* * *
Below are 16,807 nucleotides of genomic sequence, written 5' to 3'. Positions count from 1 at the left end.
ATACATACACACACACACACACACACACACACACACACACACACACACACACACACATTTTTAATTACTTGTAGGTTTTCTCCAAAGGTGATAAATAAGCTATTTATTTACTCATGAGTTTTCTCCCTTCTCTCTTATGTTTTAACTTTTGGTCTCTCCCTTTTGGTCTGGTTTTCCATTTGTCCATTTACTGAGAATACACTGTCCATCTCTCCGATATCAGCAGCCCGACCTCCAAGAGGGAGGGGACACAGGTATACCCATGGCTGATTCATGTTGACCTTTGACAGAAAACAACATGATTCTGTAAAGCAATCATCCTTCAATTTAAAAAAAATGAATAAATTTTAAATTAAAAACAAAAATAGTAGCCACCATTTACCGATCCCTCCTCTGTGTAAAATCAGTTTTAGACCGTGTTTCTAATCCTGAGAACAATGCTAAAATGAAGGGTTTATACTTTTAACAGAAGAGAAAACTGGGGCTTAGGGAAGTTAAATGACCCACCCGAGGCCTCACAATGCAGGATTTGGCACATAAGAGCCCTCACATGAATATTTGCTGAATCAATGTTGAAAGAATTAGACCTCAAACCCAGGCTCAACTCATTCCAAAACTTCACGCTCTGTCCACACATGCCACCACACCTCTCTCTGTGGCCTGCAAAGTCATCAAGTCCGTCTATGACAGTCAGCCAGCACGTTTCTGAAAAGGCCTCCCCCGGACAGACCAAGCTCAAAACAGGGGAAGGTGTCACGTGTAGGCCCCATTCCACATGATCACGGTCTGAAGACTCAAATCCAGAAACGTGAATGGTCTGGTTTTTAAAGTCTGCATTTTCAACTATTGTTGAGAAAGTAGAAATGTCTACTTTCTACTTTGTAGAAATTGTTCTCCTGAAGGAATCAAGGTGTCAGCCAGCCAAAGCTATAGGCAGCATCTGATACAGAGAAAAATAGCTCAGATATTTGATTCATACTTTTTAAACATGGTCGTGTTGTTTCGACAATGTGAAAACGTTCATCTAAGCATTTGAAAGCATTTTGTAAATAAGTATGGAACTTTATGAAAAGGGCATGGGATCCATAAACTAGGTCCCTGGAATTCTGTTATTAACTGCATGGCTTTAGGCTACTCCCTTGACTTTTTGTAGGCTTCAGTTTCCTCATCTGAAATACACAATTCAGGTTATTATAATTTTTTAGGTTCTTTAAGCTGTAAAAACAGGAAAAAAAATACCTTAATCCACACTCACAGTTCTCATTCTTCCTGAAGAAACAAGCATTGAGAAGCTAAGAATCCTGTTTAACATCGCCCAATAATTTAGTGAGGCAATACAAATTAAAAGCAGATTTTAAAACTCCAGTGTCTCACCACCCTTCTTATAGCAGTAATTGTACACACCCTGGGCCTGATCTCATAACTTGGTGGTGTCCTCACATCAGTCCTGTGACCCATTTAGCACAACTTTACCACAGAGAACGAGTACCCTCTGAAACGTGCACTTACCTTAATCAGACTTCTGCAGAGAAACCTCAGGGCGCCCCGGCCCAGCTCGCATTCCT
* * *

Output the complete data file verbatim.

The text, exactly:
Below are 16,807 nucleotides of genomic sequence, written 5' to 3'. Positions count from 1 at the left end.
ATACATACACACACACACACACACACACACACACACACACACACACACACACACACATTTTTAATTACTTGTAGGTTTTCTCCAAAGGTGATAAATAAGCTATTTATTTACTCATGAGTTTTCTCCCTTCTCTCTTATGTTTTAACTTTTGGTCTCTCCCTTTTGGTCTGGTTTTCCATTTGTCCATTTACTGAGAATACACTGTCCATCTCTCCGATATCAGCAGCCCGACCTCCAAGAGGGAGGGGACACAGGTATACCCATGGCTGATTCATGTTGACCTTTGACAGAAAACAACATGATTCTGTAAAGCAATCATCCTTCAATTTAAAAAAAATGAATAAATTTTAAATTAAAAACAAAAATAGTAGCCACCATTTACCGATCCCTCCTCTGTGTAAAATCAGTTTTAGACCGTGTTTCTAATCCTGAGAACAATGCTAAAATGAAGGGTTTATACTTTTAACAGAAGAGAAAACTGGGGCTTAGGGAAGTTAAATGACCCACCCGAGGCCTCACAATGCAGGATTTGGCACATAAGAGCCCTCACATGAATATTTGCTGAATCAATGTTGAAAGAATTAGACCTCAAACCCAGGCTCAACTCATTCCAAAACTTCACGCTCTGTCCACACATGCCACCACACCTCTCTCTGTGGCCTGCAAAGTCATCAAGTCCGTCTATGACAGTCAGCCAGCACGTTTCTGAAAAGGCCTCCCCCGGACAGACCAAGCTCAAAACAGGGGAAGGTGTCACGTGTAGGCCCCATTCCACATGATCACGGTCTGAAGACTCAAATCCAGAAACGTGAATGGTCTGGTTTTTAAAGTCTGCATTTTCAACTATTGTTGAGAAAGTAGAAATGTCTACTTTCTACTTTGTAGAAATTGTTCTCCTGAAGGAATCAAGGTGTCAGCCAGCCAAAGCTATAGGCAGCATCTGATACAGAGAAAAATAGCTCAGATATTTGATTCATACTTTTTAAACATGGTCGTGTTGTTTCGACAATGTGAAAACGTTCATCTAAGCATTTGAAAGCATTTTGTAAATAAGTATGGAACTTTATGAAAAGGGCATGGGATCCATAAACTAGGTCCCTGGAATTCTGTTATTAACTGCATGGCTTTAGGCTACTCCCTTGACTTTTTGTAGGCTTCAGTTTCCTCATCTGAAATACACAATTCAGGTTATTATAATTTTTTAGGTTCTTTAAGCTGTAAAAACAGGAAAAAAAATACCTTAATCCACACTCACAGTTCTCATTCTTCCTGAAGAAACAAGCATTGAGAAGCTAAGAATCCTGTTTAACATCGCCCAATAATTTAGTGAGGCAATACAAATTAAAAGCAGATTTTAAAACTCCAGTGTCTCACCACCCTTCTTATAGCAGTAATTGTACACACCCTGGGCCTGATCTCATAACTTGGTGGTGTCCTCACATCAGTCCTGTGACCCATTTAGCACAACTTTACCACAGAGAACGAGTACCCTCTGAAACGTGCACTTACCTTAATCAGACTTCTGCAGAGAAACCTCAGGGCGCCCCGGCCCAGCTCGCATTCCT